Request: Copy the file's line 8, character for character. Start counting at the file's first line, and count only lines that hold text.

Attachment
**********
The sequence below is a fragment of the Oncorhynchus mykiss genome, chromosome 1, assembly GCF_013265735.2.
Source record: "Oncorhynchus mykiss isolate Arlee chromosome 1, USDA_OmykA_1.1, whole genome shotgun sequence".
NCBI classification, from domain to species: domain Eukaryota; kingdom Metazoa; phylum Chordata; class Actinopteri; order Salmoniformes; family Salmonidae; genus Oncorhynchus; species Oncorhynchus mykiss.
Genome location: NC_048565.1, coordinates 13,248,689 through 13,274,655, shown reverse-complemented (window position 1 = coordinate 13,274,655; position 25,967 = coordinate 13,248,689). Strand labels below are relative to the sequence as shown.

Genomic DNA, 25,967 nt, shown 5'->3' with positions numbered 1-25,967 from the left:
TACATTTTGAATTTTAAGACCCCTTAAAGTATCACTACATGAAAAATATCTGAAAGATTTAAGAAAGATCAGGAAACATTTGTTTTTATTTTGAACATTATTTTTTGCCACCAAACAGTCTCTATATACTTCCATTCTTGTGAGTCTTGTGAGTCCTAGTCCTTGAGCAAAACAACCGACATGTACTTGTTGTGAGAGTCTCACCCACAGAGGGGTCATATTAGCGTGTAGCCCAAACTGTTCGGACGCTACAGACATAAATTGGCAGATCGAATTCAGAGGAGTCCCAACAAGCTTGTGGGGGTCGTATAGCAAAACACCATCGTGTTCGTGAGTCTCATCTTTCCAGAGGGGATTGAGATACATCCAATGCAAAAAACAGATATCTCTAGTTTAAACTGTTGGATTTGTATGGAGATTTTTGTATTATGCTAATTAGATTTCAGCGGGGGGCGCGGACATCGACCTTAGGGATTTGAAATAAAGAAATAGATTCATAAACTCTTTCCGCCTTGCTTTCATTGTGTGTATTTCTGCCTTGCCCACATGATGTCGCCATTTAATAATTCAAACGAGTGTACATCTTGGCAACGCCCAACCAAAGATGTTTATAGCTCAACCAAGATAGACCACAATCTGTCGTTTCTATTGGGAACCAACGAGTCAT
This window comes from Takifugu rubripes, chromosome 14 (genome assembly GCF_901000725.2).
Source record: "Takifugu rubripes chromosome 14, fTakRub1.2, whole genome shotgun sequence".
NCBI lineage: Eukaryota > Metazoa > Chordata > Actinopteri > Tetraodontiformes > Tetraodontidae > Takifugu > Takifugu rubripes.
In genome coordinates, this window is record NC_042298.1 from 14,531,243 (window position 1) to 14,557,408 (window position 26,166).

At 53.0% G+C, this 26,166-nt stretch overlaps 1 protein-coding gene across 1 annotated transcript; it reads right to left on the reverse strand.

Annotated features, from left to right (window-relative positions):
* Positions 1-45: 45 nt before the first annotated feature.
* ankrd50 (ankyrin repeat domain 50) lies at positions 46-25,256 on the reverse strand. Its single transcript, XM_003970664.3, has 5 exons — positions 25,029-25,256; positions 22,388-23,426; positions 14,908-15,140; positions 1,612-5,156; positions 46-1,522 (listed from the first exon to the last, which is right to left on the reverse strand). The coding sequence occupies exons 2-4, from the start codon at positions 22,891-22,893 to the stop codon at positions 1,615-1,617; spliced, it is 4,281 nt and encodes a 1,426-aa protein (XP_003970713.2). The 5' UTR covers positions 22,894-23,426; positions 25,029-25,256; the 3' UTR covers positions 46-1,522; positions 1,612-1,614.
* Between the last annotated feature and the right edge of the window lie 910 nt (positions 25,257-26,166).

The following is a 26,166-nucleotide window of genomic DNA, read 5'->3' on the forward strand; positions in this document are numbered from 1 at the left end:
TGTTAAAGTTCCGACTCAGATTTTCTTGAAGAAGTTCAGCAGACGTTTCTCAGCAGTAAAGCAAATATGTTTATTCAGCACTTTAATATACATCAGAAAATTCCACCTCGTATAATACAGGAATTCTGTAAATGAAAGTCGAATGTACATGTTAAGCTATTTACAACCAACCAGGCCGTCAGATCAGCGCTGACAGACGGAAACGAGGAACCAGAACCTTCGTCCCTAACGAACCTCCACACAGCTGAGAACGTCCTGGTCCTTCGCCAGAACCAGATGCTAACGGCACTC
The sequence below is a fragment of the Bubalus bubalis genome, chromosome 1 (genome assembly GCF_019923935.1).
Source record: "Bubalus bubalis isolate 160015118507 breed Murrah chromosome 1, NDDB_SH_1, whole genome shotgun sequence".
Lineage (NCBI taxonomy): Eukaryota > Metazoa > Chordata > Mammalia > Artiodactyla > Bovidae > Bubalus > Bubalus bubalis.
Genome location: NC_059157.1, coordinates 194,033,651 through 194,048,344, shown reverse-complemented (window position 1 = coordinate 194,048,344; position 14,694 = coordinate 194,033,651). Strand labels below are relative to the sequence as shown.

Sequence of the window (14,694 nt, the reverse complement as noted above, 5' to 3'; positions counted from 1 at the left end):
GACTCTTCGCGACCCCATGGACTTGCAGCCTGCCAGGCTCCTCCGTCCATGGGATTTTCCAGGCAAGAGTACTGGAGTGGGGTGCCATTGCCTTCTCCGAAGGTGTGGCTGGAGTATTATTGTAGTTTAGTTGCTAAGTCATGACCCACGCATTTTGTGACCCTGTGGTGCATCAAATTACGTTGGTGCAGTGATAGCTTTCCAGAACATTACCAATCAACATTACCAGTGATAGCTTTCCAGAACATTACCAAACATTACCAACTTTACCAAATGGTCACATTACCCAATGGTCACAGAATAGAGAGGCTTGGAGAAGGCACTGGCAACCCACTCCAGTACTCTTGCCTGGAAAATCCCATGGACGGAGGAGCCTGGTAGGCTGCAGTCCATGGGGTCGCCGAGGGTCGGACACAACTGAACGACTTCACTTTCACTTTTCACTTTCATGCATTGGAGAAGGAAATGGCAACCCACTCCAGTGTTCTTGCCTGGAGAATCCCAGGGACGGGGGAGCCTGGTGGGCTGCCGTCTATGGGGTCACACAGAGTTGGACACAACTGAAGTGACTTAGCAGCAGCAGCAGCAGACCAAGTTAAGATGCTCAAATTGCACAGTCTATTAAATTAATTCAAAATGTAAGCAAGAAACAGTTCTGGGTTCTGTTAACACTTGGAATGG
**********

Source record: "Takifugu rubripes chromosome 14, fTakRub1.2, whole genome shotgun sequence".